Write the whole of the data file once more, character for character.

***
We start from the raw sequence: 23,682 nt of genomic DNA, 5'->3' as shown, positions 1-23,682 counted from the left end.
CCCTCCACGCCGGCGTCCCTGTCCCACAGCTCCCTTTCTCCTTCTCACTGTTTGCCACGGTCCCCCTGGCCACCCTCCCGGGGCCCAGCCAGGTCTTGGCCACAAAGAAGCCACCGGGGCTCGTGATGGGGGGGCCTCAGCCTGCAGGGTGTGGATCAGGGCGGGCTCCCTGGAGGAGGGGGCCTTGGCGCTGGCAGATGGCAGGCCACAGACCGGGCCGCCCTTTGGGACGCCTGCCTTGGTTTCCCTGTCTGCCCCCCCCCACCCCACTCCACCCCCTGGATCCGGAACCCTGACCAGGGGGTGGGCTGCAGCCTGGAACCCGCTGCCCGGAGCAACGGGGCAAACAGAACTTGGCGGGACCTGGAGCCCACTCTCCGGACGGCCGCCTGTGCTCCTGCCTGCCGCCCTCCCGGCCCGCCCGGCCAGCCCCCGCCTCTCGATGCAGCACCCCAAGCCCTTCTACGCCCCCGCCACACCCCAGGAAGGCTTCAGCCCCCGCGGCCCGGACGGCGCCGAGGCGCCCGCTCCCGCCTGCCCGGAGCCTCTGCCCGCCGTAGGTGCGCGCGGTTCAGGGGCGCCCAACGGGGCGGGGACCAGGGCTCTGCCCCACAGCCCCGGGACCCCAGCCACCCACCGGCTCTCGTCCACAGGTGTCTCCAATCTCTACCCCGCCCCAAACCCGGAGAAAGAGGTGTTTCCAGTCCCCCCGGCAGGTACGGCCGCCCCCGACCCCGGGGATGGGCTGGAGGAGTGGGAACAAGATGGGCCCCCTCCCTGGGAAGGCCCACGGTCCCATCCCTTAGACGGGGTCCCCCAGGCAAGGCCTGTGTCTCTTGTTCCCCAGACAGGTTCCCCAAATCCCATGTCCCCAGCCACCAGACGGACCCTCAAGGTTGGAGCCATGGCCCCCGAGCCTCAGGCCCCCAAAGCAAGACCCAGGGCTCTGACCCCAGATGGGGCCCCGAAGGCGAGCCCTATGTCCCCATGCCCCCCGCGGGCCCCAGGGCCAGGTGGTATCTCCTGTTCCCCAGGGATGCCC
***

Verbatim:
We start from the raw sequence: 23,682 nt of genomic DNA, 5'->3' as shown, positions 1-23,682 counted from the left end.
CCCTCCACGCCGGCGTCCCTGTCCCACAGCTCCCTTTCTCCTTCTCACTGTTTGCCACGGTCCCCCTGGCCACCCTCCCGGGGCCCAGCCAGGTCTTGGCCACAAAGAAGCCACCGGGGCTCGTGATGGGGGGGCCTCAGCCTGCAGGGTGTGGATCAGGGCGGGCTCCCTGGAGGAGGGGGCCTTGGCGCTGGCAGATGGCAGGCCACAGACCGGGCCGCCCTTTGGGACGCCTGCCTTGGTTTCCCTGTCTGCCCCCCCCCACCCCACTCCACCCCCTGGATCCGGAACCCTGACCAGGGGGTGGGCTGCAGCCTGGAACCCGCTGCCCGGAGCAACGGGGCAAACAGAACTTGGCGGGACCTGGAGCCCACTCTCCGGACGGCCGCCTGTGCTCCTGCCTGCCGCCCTCCCGGCCCGCCCGGCCAGCCCCCGCCTCTCGATGCAGCACCCCAAGCCCTTCTACGCCCCCGCCACACCCCAGGAAGGCTTCAGCCCCCGCGGCCCGGACGGCGCCGAGGCGCCCGCTCCCGCCTGCCCGGAGCCTCTGCCCGCCGTAGGTGCGCGCGGTTCAGGGGCGCCCAACGGGGCGGGGACCAGGGCTCTGCCCCACAGCCCCGGGACCCCAGCCACCCACCGGCTCTCGTCCACAGGTGTCTCCAATCTCTACCCCGCCCCAAACCCGGAGAAAGAGGTGTTTCCAGTCCCCCCGGCAGGTACGGCCGCCCCCGACCCCGGGGATGGGCTGGAGGAGTGGGAACAAGATGGGCCCCCTCCCTGGGAAGGCCCACGGTCCCATCCCTTAGACGGGGTCCCCCAGGCAAGGCCTGTGTCTCTTGTTCCCCAGACAGGTTCCCCAAATCCCATGTCCCCAGCCACCAGACGGACCCTCAAGGTTGGAGCCATGGCCCCCGAGCCTCAGGCCCCCAAAGCAAGACCCAGGGCTCTGACCCCAGATGGGGCCCCGAAGGCGAGCCCTATGTCCCCATGCCCCCCGCGGGCCCCAGGGCCAGGTGGTATCTCCTGTTCCCCAGGGATGCCC